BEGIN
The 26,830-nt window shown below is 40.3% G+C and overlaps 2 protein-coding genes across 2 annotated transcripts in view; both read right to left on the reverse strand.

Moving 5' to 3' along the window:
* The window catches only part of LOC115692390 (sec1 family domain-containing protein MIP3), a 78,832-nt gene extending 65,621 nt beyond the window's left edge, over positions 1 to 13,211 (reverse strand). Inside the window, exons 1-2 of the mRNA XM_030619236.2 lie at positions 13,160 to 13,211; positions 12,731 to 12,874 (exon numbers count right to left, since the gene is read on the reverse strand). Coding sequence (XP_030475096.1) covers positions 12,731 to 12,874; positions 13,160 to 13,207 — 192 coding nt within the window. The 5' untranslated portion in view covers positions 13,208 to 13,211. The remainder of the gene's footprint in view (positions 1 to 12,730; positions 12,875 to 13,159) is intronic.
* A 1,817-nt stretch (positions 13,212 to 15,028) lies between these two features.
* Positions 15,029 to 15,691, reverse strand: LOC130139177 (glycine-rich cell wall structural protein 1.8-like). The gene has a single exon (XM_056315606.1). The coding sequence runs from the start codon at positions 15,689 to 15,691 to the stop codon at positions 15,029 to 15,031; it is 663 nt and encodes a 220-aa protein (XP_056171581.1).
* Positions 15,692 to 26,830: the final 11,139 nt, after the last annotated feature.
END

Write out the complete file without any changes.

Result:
The 26,830-nt window shown below is 40.3% G+C and overlaps 2 protein-coding genes across 2 annotated transcripts in view; both read right to left on the reverse strand.

Moving 5' to 3' along the window:
* The window catches only part of LOC115692390 (sec1 family domain-containing protein MIP3), a 78,832-nt gene extending 65,621 nt beyond the window's left edge, over positions 1 to 13,211 (reverse strand). Inside the window, exons 1-2 of the mRNA XM_030619236.2 lie at positions 13,160 to 13,211; positions 12,731 to 12,874 (exon numbers count right to left, since the gene is read on the reverse strand). Coding sequence (XP_030475096.1) covers positions 12,731 to 12,874; positions 13,160 to 13,207 — 192 coding nt within the window. The 5' untranslated portion in view covers positions 13,208 to 13,211. The remainder of the gene's footprint in view (positions 1 to 12,730; positions 12,875 to 13,159) is intronic.
* A 1,817-nt stretch (positions 13,212 to 15,028) lies between these two features.
* Positions 15,029 to 15,691, reverse strand: LOC130139177 (glycine-rich cell wall structural protein 1.8-like). The gene has a single exon (XM_056315606.1). The coding sequence runs from the start codon at positions 15,689 to 15,691 to the stop codon at positions 15,029 to 15,031; it is 663 nt and encodes a 220-aa protein (XP_056171581.1).
* Positions 15,692 to 26,830: the final 11,139 nt, after the last annotated feature.